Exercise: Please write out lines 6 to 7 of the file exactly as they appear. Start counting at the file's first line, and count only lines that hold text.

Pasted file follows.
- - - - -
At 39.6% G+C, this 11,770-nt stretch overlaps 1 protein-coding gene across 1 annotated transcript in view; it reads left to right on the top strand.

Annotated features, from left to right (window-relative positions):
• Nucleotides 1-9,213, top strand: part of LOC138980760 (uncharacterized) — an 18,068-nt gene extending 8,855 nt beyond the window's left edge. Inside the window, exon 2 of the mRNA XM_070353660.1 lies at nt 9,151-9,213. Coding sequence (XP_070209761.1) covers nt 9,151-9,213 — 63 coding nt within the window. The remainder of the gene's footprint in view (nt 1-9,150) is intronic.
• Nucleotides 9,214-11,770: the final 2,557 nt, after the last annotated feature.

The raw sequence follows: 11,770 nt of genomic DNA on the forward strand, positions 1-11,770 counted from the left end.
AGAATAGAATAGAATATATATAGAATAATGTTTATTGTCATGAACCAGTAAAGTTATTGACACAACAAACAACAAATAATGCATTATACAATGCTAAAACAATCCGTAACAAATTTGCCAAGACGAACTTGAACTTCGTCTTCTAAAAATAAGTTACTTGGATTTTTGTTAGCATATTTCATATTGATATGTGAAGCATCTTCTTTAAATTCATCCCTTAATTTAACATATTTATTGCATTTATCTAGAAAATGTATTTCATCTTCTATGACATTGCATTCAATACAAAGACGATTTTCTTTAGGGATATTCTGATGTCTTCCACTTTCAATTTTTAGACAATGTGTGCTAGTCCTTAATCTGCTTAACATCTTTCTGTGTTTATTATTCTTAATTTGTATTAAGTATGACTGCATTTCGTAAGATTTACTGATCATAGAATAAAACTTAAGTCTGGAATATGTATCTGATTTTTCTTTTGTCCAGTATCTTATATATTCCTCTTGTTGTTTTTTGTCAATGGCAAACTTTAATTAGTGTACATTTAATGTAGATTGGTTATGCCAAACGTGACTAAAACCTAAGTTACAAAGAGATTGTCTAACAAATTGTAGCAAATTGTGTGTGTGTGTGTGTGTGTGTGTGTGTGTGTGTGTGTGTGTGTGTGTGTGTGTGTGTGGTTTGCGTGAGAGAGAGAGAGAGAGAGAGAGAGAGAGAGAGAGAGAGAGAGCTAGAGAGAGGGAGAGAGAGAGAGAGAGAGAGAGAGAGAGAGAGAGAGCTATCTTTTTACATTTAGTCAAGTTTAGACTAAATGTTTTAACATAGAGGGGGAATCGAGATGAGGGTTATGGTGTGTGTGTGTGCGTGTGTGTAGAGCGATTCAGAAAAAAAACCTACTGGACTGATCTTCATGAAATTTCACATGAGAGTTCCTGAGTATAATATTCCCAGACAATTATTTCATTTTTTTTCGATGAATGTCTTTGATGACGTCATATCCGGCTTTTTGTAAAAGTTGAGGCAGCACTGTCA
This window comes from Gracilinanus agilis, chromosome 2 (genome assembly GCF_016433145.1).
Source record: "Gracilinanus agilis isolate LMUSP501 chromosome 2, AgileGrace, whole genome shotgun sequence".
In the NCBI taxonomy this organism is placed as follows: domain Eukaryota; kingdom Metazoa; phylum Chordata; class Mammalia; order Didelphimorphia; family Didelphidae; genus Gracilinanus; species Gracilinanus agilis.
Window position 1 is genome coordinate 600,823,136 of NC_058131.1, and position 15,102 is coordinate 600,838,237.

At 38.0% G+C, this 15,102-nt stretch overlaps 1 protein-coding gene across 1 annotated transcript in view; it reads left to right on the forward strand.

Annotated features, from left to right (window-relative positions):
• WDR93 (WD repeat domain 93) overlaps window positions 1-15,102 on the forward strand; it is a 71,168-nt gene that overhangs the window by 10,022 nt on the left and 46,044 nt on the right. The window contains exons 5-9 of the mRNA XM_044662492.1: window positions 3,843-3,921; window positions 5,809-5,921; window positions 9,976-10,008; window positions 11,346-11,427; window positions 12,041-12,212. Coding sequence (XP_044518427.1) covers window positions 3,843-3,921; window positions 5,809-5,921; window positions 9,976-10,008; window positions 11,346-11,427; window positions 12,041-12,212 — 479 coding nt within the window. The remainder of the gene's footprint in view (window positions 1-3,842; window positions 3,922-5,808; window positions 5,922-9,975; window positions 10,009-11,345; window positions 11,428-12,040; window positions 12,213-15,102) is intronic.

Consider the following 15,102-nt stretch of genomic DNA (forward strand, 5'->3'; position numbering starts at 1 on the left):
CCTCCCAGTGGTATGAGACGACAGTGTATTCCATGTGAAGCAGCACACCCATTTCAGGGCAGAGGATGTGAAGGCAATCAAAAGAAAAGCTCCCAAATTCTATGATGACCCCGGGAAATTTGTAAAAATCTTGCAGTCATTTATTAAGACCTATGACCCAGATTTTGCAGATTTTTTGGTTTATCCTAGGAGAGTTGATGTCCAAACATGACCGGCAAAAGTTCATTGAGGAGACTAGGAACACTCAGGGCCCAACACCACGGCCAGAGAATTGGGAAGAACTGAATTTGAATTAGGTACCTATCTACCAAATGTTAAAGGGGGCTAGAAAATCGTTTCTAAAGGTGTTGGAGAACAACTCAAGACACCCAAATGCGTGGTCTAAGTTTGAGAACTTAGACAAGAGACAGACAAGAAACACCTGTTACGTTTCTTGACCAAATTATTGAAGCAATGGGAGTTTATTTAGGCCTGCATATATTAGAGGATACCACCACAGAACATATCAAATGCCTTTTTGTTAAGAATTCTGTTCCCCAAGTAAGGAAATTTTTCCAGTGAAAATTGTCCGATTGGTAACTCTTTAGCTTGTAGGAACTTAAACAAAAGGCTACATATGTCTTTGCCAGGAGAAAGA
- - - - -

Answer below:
AGAATAGAATAGAATATATATAGAATAATGTTTATTGTCATGAACCAGTAAAGTTATTGACACAACAAACAACAAATAATGCATTATACAATGCTAAAACAATCCGTAACAAATTTGCCAAGACGAACTTGAACTTCGTCTTCTAAAAATAAGTTACTTGGATTTTTGTTAGCATATTTCATATTGATATGTGAAGCATCTTCTTTAAATTCATCCCTTAATTTAACATATTTATTGCATTTATCTAGAAAATGTATTTCATCTTCTATGACATTGCATTCAATACAAAGACGATTTTCTTTAGGGATATTCTGATGTCTTCCACTTTCAATTTTTAGACAATGTGTGCTAGTCCTTAATCTGCTTAACATCTTTCTGTGTTTATTATTCTTAATTTGTATTAAGTATGACTGCATTTCGTAAGATTTACTGATCATAGAATAAAACTTAAGTCTGGAATATGTATCTGATTTTTCTTTTGTCCAGTATCTTATATATTCCTCTTGTTGTTTTTTGTCAATGGCAAACTTTAATTAGTGTACATTTAATGTAGATTGGTTATGCCAAACGTGACTAAAACCTAAGTTACAAAGAGATTGTCTAACAAATTGTAGCAAATTGTGTGTGTGTGTGTGTGTGTGTGTGTGTGTGTGTGTGTGTGTGTGTGTGTGTGTGTGTGGTTTGCGTGAGAGAGAGAGAGAGAGAGAGAGAGAGAGAGAGAGAGAGAGAGCTAGAGAGAGGGAGAGAGAGAGAGAGAGAGAGAGAGAGAGAGAGAGAGCTATCTTTTTACATTTAGTCAAGTTTAGACTAAATGTTTTAACATAGAGGGGGAATCGAGATGAGGGTTATGGTGTGTGTGTGTGCGTGTGTGTAGAGCGATTCAGAAAAAAAACCTACTGGACTGATCTTCATGAAATTTCACATGAGAGTTCCTGAGTATAATATTCCCAGACAATTATTTCATTTTTTTTCGATGAATGTCTTTGATGACGTCATATCCGGCTTTTTGTAAAAGTTGAGGCAGCACTGTCA
This window comes from Gracilinanus agilis, chromosome 2 (genome assembly GCF_016433145.1).